Platform Diving Facts
Despite the fact that platform diving is one of the most watched events during the summer Olympic Games, many people do not know any platform diving facts. The combination of daredevil height and graceful acrobatics make platform diving fascinating to watch. While springboard diving is also featured, there is a level of danger present in platform diving that gives its viewers an addicting thrill. However, many people do not know the facts behind platform diving. Most of us only see an athlete who makes such a difficult routine look absolutely effortless before gliding into the water. Before the 2012 Olympics Games in London, England, educate yourself with these facts about platform diving.
The Basics. Platform diving is more commonly known as high diving. It differs from springboard diving because the diver launches him or herself from a steady tower rather than a low springboard, which bends to give the diver more height in their jump. Platform diving is usually done from a solid tower that is 10 meters (32 feet, 10 inches) tall. This tower extends 1.5 meters (five feet) over the water's edge and the regulation pool that divers enter is 5 meters (16 feet, four inches) deep. The average dive lasts approximately 1.5 seconds. Platform divers enter the water going at least 40 miles per hour. Often, they are traveling faster.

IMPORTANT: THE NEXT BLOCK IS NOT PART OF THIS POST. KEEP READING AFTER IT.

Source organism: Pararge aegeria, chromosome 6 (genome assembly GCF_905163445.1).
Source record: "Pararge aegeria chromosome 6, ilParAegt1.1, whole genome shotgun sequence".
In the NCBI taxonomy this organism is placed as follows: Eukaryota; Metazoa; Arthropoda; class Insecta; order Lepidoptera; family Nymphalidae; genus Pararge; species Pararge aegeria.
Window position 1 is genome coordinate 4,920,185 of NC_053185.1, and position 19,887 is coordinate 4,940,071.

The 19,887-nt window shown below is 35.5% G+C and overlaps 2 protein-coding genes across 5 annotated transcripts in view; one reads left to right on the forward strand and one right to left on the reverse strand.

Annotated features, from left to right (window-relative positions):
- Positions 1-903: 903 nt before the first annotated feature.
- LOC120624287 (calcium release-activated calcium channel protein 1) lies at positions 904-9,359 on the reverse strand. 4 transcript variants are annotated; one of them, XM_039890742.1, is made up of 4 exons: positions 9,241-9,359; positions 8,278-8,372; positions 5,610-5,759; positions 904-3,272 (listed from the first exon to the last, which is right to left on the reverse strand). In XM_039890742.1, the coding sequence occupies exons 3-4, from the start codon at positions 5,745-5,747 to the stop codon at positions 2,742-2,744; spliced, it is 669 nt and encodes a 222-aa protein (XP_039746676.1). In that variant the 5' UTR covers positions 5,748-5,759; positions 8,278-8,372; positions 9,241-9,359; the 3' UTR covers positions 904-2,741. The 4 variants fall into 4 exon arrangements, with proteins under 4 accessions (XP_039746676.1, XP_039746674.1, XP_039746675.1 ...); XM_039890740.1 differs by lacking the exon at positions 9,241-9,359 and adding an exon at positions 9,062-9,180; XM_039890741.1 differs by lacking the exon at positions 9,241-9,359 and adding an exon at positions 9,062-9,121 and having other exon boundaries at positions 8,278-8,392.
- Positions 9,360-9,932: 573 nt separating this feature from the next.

Judging and Scoring. In competition, there are six groups of dives that a platform diver can perform: forward, backward, reverse, inward, twisting and armstand. Platform divers are judged on a combination of form, execution and degree of difficulty. Oftentimes, the easier that a diver can make his or her dive appear, the higher their score will be. In platform diving, the diver begins by completing a set of four dives. These initial dives have limitations on how difficult they may be. Then, dives are performed without limitations. Female divers perform four unlimited dives while male divers perform six.
The Olympic Games. Men's diving became an Olympic sport in 1904 and was known as fancy diving. Women's diving became an Olympic sport in 1912. Since 1904, 249 medals have been awarded to Olympic divers. 126 of these medals (51%) have gone to Americans.